Stevedoring Firm Settles 2017 Injury Case With Maritime NZ
Maritime New Zealand has reached a settlement with stevedoring company ISO over a serious accident at the port of Tauranga in late 2017.
On December 19, 2017, the log carrier Pakhoi was loading at the port of Tauranga, New Zealand. At about 1910 hours, the stevedoring team began to disembark the ship. One of the workers, who had been operating an excavator on board, began to climb down a ladder that was affixed to a stanchion on deck. The stanchion had a handrail at its top, and the handrail broke free as he stepped onto the ladder. He fell off the ladder and onto the concrete dock, a distance of about 25 feet.
The worker sustained serious injuries, including internal bleeding, broken bones, fractured vertebrae and nerve damage. He survived with the aid of extensive medical care, but his recovery "has been extremely difficult," according to Maritime NZ.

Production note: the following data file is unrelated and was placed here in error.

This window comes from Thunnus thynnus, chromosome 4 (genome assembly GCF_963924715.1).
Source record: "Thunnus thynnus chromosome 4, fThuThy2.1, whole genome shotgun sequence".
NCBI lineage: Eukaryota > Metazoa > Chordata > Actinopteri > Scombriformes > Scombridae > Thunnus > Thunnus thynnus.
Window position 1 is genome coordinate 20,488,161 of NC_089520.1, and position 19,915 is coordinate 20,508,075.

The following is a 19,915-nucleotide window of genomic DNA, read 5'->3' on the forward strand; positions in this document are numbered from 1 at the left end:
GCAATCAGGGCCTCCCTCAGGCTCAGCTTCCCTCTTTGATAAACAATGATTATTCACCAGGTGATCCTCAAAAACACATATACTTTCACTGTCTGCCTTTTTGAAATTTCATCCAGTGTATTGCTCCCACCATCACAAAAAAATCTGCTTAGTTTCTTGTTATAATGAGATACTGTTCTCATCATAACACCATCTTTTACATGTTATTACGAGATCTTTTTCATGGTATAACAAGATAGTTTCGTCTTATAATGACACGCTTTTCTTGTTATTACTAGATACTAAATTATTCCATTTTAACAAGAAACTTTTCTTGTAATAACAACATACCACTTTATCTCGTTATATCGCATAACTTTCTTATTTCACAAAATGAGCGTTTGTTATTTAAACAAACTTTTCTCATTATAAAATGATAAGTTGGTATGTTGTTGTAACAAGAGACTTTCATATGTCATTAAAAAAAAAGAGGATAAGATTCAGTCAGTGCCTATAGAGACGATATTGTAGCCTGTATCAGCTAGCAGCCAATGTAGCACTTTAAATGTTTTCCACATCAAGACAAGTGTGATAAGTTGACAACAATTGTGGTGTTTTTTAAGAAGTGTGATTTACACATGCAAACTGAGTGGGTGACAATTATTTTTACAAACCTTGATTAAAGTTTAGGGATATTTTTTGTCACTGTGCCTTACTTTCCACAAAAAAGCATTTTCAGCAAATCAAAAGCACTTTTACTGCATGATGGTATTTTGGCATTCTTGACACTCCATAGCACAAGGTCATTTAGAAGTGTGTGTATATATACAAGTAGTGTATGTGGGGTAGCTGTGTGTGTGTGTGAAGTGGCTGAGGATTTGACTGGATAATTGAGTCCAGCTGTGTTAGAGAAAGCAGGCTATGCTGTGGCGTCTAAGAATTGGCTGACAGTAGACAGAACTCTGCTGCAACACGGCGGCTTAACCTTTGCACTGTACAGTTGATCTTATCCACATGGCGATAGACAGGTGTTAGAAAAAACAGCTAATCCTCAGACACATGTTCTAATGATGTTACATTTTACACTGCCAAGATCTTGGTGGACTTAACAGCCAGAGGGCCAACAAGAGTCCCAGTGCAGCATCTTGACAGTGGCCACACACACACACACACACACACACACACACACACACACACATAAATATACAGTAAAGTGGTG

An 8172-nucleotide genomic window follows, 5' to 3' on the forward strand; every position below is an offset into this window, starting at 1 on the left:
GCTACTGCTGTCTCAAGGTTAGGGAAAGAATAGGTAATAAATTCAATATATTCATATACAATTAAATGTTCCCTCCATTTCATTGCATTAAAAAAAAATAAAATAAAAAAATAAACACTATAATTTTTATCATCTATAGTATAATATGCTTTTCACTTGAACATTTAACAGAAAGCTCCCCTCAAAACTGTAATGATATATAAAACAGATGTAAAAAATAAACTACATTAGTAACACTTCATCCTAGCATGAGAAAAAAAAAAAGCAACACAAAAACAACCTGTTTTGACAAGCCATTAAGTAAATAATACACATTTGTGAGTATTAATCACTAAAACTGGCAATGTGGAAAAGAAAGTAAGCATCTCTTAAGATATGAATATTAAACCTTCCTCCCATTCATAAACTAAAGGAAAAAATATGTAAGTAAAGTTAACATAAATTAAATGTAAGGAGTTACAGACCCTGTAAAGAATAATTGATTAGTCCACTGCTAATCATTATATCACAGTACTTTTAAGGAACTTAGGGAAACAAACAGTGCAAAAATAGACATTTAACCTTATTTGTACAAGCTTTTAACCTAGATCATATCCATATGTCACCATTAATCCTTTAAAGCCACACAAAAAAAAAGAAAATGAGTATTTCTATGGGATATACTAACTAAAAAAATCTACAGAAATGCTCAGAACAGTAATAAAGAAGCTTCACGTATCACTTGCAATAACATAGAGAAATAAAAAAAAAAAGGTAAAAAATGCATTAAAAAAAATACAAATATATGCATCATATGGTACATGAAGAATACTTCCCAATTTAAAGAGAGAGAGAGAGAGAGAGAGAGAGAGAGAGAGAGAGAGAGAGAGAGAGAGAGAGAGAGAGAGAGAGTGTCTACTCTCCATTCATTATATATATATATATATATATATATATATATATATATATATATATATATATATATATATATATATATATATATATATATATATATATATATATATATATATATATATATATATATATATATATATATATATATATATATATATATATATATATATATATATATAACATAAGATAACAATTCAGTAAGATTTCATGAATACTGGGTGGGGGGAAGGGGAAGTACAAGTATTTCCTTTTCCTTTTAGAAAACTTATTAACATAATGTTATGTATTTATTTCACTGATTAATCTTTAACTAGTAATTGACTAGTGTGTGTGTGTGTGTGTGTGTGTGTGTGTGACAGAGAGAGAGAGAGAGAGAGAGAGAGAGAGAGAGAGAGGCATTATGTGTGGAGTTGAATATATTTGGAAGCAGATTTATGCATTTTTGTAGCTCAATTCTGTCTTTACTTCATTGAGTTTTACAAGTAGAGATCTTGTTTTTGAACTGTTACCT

Documentation on board the ship showed that the handrail had been damaged in Port Kandla, India several months prior and had been repaired. Maritime NZ determined that the repair work had been done poorly.
This week, the agency announced that it has accepted a $280,000 settlement agreement (enforceable undertaking) with ISO in connection with the accident. It had previously filed charges against ISO under the country's Health and Safety at Work Act; Maritime NZ's central region compliance manager, Michael-Paul Abbott, said that EUs are legally enforceable agreements that can be used as an alternative to prosecution and are not an easy option.
“We took into account the significant commitment made by ISO to raising health and safety standards in the industry and the fact that the company had committed to provide ongoing support for the injured worker and his family," said Abbott in a statement. “The money it is committing to spend is an investment in safety that will help stevedores in ports around the country.”
In July, ship operator China Navigation Co. Pte. Ltd. was fined a total of $35,000 in connection with the accident. "Shipping companies and other employers will be held to account if they operate a ship in a way that risks injuring or endangering workers and other people in New Zealand," Abbott said at the time.